When I sat down in the big room at the conference on Friday morning, I cried.... I did, I actually cried. I couldn't believe I was there. I couldn't believe I cried, and would continue to do so throughout the 4 days at odd moments of inspiration, hope, gratitude and fear. Every single person there was an inspiration. The lectures were informative, the speeches were profound and my children were having a blast with their Dad.
I came to the conference as an artist/illustrator. I came with my book. "What's Your Name Again?" I didn't come as an illustrator. People always told me, you should do children's books. Yeah, yeah, yeah, but I never felt that way, I didn't just want to illustrate some random story. So.... I came with my own. My family's story, my story inspired by my 5 year old daughter and her relationship with my Mom, her 78 year old Nana who has Alzheimer's disease. The story came from my sketch book, which I drew after she visited us for Thanksgiving last year.
I even entered the manuscript review.... Mac McCool a graphic novelist, really liked it. He was thrilled that I could get so much emotion out of so few words. 110 to be exact. I, was even more thrilled. He nominated it for the Sue Alexander award, which picks one manuscript from the whole conference and the winner wins a trip to the New York Conference and a review with 3 editors. I find out in September.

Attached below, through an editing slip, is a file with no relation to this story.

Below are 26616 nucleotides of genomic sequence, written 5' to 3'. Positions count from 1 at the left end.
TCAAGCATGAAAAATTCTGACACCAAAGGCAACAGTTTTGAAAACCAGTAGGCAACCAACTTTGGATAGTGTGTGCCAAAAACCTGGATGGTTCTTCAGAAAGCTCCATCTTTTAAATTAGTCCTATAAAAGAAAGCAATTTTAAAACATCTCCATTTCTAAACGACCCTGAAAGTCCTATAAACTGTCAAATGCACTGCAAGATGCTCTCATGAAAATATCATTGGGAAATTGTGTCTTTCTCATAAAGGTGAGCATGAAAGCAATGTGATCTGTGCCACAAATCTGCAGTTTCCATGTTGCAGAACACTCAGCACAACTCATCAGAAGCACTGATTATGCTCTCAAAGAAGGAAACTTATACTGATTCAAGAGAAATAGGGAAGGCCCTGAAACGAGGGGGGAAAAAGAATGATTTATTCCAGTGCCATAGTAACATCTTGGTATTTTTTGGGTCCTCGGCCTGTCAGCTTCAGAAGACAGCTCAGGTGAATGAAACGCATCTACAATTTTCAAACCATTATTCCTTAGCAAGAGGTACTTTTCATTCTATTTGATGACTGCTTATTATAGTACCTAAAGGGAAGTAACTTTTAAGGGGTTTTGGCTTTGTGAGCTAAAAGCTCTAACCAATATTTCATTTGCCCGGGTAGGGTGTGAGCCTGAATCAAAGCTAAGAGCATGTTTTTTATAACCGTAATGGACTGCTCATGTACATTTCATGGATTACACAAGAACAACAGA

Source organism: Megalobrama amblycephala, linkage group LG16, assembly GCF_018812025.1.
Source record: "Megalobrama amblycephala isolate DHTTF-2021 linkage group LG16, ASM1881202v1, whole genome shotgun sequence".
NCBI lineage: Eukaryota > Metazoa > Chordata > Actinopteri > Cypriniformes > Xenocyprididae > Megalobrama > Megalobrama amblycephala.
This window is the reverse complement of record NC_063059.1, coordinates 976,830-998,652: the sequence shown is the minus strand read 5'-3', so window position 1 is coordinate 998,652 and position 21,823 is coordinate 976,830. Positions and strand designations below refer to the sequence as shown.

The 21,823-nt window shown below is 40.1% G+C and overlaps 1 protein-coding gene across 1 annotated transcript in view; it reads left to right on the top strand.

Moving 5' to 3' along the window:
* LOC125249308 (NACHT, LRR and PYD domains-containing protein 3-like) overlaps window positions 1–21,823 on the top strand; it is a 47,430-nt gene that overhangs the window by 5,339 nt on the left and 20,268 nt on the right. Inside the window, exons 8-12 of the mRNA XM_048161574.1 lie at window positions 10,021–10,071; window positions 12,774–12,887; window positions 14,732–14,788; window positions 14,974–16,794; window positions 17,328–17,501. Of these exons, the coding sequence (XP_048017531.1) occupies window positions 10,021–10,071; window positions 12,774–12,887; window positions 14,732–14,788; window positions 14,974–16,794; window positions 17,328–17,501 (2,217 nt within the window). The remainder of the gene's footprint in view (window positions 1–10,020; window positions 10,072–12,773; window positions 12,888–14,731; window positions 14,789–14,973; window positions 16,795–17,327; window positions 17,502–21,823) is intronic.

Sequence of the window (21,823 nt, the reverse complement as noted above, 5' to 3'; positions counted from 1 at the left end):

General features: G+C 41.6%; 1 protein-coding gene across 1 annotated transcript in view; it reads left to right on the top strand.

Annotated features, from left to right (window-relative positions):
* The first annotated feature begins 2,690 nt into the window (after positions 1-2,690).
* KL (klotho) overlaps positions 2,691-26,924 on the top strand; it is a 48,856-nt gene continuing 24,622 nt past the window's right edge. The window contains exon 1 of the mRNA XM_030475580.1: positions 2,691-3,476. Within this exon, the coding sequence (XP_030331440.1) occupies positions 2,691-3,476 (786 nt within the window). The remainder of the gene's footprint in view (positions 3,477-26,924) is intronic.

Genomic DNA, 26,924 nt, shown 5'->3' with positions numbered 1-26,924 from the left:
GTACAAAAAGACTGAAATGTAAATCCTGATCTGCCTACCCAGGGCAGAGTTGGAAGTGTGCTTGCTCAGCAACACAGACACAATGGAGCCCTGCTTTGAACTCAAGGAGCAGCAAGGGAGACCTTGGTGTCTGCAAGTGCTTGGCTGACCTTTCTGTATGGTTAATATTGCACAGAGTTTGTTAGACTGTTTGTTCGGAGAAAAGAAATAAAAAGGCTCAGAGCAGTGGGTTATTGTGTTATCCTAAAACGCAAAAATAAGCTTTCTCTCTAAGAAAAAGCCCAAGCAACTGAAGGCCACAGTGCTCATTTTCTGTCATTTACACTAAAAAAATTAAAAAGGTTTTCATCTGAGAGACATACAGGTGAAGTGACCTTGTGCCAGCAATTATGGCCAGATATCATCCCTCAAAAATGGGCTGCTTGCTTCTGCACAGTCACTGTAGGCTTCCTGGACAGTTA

The keyword here is MANUSCRIPT, not pictures, he didn't really like the pictures. But, I'm an artist? It was odd information for me, information that I didn't really know what to do with.
After I picked up my fragile artistic ego off the floor, I began to think a little bit....
I've learned a lot making this book, going to the conference, and listening and looking and....well, I love my story, my book, my idea, my drawings. I want the world to see it to, I want to make a connection. I'm looking at the drawings again, sketches really, they were a means for me to tell the story, and while I spent so much time on the book, making sure it was 32 pages, that it told the story right with the help of my very own personal and talented editor Allen Keller , and working on the computer, I never re-visited the art, I took them for granted because in my mind I know what they will and should look like. I love them, but I want them to have a more finished look, so that they can be seen and felt better by the viewer, ie: editors. I thought a "dummy" book was just that, a dummy or mock up of unfinished sketches that gave the tone and character and action of the book, without having to do all the work. Wrong! I learned that, that is not necessarily so. Yeah, sure, maybe if you have a couple of books published and your editor knows what to expect and your style is. But... an unknown like me, the illustrations must be spot on how you want them.
So, here I am. Home. The children are sleeping, I should be too, actually I should be drawing, but I'm too tired and excited and in my case makes for really crummy pictures.
Thank you to all the wonderful people at the conference for giving me this belief in my art and also in myself.